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Argus Media Limited

01/04/2023 | News release | Distributed by Public on 01/04/2023 06:28

Viewpoint: Demand for Japanese ferrous scrap to rise

Overseas demand for Japanese ferrous scrap is likely to recover in 2023, while stronger domestic consumption and slower scrap generation in the country limit availability for exports.

Japan exported 5.35mn t of scrap in January-October 2022, with exports to South Korea broadly flat on the year and shipments to Taiwan down by 8.4pc. Exports to Vietnam, the largest buyer of Japanese scrap in 2020, fell by 38.6pc on the year as the country's real estate industry faced a liquidity squeeze and slower payment from a government project.

Japanese traders widely expect scrap demand from South Korea and Taiwan to at least remain at the current levels in the first half of 2023, with demand from Vietnam and China supported by further stimulus measures and China's relaxation of its zero-Covid policy.

Market participants in Vietnam were bullish that domestic steel and scrap demand will rise this year as the government announced the release of more funding for infrastructure projects to ensure GDP growth of 6.5pc.

In China, steel demand is expected to gradually recover as Beijing abruptly removed its zero-Covid policy last month. Most market participants surveyed by Argus anticipate a rise in buying interest for steel and steel scrap in the second quarter of 2023, even though there are still huge uncertainties on consumer confidence, inflation and a macroeconomic slowdown.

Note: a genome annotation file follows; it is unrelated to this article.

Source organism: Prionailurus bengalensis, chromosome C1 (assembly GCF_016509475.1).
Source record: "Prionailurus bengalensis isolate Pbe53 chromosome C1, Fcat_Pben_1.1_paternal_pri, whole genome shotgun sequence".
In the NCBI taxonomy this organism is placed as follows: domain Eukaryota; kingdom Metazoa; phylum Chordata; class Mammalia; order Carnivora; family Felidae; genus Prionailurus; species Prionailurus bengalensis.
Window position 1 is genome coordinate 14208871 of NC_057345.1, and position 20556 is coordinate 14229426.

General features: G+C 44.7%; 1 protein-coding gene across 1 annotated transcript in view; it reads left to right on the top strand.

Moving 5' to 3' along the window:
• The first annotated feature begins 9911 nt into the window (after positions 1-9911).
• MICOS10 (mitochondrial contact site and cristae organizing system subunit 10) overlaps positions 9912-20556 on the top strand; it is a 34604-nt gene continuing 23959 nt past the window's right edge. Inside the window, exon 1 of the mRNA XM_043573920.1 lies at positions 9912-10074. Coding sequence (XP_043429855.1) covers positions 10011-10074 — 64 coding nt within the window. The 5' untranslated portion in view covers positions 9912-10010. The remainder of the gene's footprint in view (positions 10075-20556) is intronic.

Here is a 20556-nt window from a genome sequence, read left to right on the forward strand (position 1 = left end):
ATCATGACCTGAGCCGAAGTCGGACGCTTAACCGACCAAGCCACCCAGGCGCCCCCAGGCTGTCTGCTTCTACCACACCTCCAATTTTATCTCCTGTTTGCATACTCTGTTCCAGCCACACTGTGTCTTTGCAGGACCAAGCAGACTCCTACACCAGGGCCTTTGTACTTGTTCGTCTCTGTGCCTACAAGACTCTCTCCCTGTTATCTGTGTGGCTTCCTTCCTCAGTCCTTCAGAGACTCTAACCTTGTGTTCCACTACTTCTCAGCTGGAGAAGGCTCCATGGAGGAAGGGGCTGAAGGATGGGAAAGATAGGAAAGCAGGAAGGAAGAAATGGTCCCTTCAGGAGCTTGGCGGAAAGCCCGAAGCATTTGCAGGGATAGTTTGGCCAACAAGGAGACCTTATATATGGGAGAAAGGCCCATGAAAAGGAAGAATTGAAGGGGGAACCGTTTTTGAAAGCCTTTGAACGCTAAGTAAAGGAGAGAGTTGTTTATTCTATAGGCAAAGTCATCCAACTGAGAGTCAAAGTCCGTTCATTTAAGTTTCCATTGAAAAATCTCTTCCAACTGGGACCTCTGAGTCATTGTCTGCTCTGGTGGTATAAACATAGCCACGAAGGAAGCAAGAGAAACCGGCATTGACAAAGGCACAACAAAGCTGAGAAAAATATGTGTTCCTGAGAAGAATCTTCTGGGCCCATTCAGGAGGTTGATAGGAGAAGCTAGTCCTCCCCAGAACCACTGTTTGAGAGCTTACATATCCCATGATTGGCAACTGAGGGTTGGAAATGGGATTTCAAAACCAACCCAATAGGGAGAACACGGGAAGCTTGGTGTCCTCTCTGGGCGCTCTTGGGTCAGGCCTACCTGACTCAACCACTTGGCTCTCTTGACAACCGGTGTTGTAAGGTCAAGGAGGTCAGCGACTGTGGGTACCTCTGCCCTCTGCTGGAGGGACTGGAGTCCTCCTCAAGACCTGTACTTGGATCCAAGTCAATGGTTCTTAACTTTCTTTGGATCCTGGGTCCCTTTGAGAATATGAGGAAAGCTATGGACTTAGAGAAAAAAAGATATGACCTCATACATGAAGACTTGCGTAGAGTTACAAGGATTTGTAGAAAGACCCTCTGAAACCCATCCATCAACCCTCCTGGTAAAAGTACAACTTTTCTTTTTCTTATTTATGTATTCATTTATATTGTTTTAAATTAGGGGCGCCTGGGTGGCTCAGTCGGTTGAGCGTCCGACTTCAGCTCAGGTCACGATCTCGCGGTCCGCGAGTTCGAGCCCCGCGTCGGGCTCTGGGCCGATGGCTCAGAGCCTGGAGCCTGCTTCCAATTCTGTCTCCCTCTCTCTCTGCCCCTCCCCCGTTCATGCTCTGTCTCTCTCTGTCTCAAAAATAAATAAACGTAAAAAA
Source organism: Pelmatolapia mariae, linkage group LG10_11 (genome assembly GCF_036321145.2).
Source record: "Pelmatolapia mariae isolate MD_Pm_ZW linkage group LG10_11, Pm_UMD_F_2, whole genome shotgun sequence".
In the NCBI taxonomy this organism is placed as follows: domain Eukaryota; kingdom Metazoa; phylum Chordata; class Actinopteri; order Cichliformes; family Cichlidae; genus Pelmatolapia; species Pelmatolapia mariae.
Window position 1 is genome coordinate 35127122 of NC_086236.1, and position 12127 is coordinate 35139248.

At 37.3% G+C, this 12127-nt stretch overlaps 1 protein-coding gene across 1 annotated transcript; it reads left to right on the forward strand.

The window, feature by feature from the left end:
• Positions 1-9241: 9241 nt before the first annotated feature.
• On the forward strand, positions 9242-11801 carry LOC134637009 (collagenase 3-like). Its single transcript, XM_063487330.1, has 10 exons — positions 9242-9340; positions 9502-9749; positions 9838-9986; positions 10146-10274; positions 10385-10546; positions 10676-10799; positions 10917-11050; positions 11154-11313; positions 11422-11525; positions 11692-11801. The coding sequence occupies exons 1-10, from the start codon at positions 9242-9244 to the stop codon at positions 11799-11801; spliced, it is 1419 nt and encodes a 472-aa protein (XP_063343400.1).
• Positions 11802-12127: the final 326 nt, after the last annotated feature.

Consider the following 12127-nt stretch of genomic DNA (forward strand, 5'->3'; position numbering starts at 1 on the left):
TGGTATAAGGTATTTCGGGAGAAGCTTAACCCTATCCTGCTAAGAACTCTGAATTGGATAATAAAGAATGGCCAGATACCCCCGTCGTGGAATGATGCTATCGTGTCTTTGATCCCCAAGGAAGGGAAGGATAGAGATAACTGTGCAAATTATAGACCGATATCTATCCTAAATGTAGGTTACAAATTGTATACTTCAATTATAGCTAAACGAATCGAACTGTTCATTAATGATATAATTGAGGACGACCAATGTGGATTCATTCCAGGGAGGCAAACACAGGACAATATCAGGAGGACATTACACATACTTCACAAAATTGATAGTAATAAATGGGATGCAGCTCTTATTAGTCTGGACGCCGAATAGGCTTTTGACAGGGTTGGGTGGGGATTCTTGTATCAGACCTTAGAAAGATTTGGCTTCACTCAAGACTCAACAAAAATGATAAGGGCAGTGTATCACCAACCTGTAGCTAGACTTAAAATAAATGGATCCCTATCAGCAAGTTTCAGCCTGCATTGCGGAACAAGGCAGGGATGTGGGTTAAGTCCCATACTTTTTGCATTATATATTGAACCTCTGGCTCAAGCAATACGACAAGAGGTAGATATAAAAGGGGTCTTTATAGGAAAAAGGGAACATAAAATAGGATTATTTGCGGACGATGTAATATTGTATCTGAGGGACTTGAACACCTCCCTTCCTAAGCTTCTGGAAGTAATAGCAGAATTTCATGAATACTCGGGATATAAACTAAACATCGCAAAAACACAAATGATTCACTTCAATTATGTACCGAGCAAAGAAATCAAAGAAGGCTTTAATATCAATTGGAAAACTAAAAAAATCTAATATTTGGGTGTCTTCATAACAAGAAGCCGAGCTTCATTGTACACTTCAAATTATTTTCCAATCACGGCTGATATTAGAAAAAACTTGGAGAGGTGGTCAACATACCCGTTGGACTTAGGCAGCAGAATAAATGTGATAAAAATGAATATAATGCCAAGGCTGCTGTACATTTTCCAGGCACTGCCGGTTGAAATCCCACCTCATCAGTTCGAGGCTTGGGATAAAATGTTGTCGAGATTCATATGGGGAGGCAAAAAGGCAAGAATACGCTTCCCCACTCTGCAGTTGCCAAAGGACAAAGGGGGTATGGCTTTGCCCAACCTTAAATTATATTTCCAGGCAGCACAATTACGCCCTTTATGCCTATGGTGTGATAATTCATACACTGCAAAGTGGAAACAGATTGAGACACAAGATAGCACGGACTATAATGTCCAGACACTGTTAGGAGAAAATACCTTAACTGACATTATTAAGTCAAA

Meanwhile, southeast Asian steelmakers have started to prepare for any rebound in steel demand in 2023 as they began to build scrap inventory in December after sitting out of the market for the past few months.

Seaborne scrap prices, particularly for Japanese scrap, could see larger increases than the demand recovery would suggest as scrap availability from Japan is likely to be limited by slower scrap flow and growing domestic demand. In addition, the Japanese yen is expected to remain volatile in 2023, which may create more obstacles for scrap exporters.

The Japan manufacturing PMI index has been falling since March 2022 and reached a 26-month low of 48.8 in December. Slower manufacturing activity has led to lower new scrap generation in Japan, while old scrap and demolition scrap supply has also been tight throughout 2022.

Scrap supply available for export may become even tighter in 2023 as steelmakers step up to secure supply. This is because ferrous scrap has now become a strategic raw material in many countries, including Japan, as they aim to become carbon neutral.

Tokyo Steel, the leading electric-arc furnace (EAF)-based steelmaker in Japan, has been adamant about keeping ferrous scrap in the country over the past two years as it largely kept its domestic collection prices above seaborne export prices.

This competition for scrap between exporters and local steelmakers may become even more fierce this year as more EAFs are built. Nippon Steel - Japan's largest steel producer - launched a new 700,000 t/yr EAF-based mill in early November 2022. And other steelmakers in Japan also have plans to build new EAF mills in the coming years to replace old blast furnace-based mills.

By Xia Ji and Jing Zhi Ng